The chef’s garden at Bardessono|Rachel Vigoda1/5 The chef’s garden at Bardessono|Rachel Vigoda
The Clif Bar folks also make wine — try a tasting at Velo Vino.|Rachel Vigoda2/5 The Clif Bar folks also make wine — try a tasting at Velo Vino.|Rachel Vigoda
Stop for a taste at the Flavor! Festival.|Provided3/5 Stop for a taste at the Flavor! Festival.|Provided
Play croquet at Meadowood.|Rachel Vigoda4/5 Play croquet at Meadowood.|Rachel Vigoda
Can you spot me in there, getting ready for croquet? I’m second from right.5/5 Can you spot me in there, getting ready for croquet? I’m second from right.
The unofficial tag line of Napa Valley is “Disney World for adults” — which can be loosely translated as “Disney, with alcohol.” But since all the alcohol you’re likely to consume is wine from the region’s 200-plus vineyards and wineries, it’s classy.
After all — as the posh locals love to say — this is just a humble farming community.
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Many visitors show up just for the vino, hopping from town to town and winery to winery to sample cabs and pinots. But with spas, boutiques, galleries, golf courses, hilly parks, yoga studios and some of the most decadent restaurants in the country, there’s more to Napa than just wine.
Napa is known as much for its indulgent eats as for its wine, earning a whopping 12 Michelin stars this year. But you don’t need to drop hundreds of dollars at Thomas Keller’s revered French Laundry in Yountville to eat like a king — just a hundred or so at any of the top-rated spots. As this is the West Coast, farm-to-table, heirloom, sustainable, organic creations reign.
Battling it out for our top picks are La Toque in the elegant Westin Verasa Napa (www.westinnapa.com) and Lucy at the modern Bardessono hotel (www.bardessono.com), where we had a tour of the chef’s garden, snagging a handful of sweet white alpine strawberries.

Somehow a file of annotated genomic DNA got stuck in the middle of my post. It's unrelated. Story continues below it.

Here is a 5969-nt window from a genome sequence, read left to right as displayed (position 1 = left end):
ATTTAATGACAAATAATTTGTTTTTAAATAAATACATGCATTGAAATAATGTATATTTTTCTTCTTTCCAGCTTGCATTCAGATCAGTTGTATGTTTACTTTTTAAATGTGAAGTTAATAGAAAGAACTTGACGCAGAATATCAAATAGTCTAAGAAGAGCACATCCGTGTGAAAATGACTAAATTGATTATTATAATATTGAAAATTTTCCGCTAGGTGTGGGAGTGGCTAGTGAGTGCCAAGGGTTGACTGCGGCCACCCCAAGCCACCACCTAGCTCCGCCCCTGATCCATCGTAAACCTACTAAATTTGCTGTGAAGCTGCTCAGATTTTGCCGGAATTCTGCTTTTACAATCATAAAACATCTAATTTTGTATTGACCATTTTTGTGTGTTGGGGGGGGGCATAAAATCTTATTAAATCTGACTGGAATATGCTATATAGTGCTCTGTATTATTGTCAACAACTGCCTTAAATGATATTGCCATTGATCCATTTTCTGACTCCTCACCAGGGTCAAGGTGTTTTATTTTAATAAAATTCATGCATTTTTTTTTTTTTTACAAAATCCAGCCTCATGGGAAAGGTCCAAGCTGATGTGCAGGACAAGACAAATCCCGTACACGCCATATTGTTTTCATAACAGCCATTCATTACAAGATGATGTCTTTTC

For a quick nibble, stop by the Oxbow Public Market (www.oxbowpublicmarket.com) in downtown Napa, just down the street from the Westin.
Work off all that food by working up a sweat. This writer is an uncoordinated yoga newbie who was balancing on her head by the end of a session at Silverado Resort and Spa (www.silveradoresort.com). The made-to-order smoothie we had right after was the perfect cool-down.
Fancy a round of croquet? Stay at Meadowood (www.meadowood.com), set on a private 250-acre estate in the northern town of St. Helena, for access to the games of the gentry. Any resort can have a golf coach making the rounds, but for a truly refined experience, don all white, grab a mallet and have croquet instructor Mike McDonnell teach you the ways of the game.
There’s no shortage of spas. For a tranquil experience, head to Solage Calistoga (www.solagecalistoga.com) in Calistoga, the northernmost town in Napa, where you can soak up the sun before your treatments lounging at what the hotel/spa calls a “private, gender-specific, clothing-optional hydrotherapy circuit area.” We call it a naked pool, and we loved it.
Book Solage’s signature Mudslide: a full-body mud mask with your choice of scented oil, followed by a bath in geo-thermal mineral water, capped off by a nap in a vibration chair.
We’re not sure how much good these things actually do for our skin, but the pampering sure helped ease our East Coast stress.
A little bit of Flavor!
Every day is tourist appreciation day in Napa, but Flavor! (www.flavornapa valley.com) takes it even further. From Nov. 20-24, get a sampling of the best of the valley with this foodie festival. Every chef who participates either has a restaurant in the area or graduated from the Culinary Institute of America. The highlight is Appellation Trail at the CIA’s St. Helena campus, a tasting event featuring almost 100 wineries and 25 restaurants.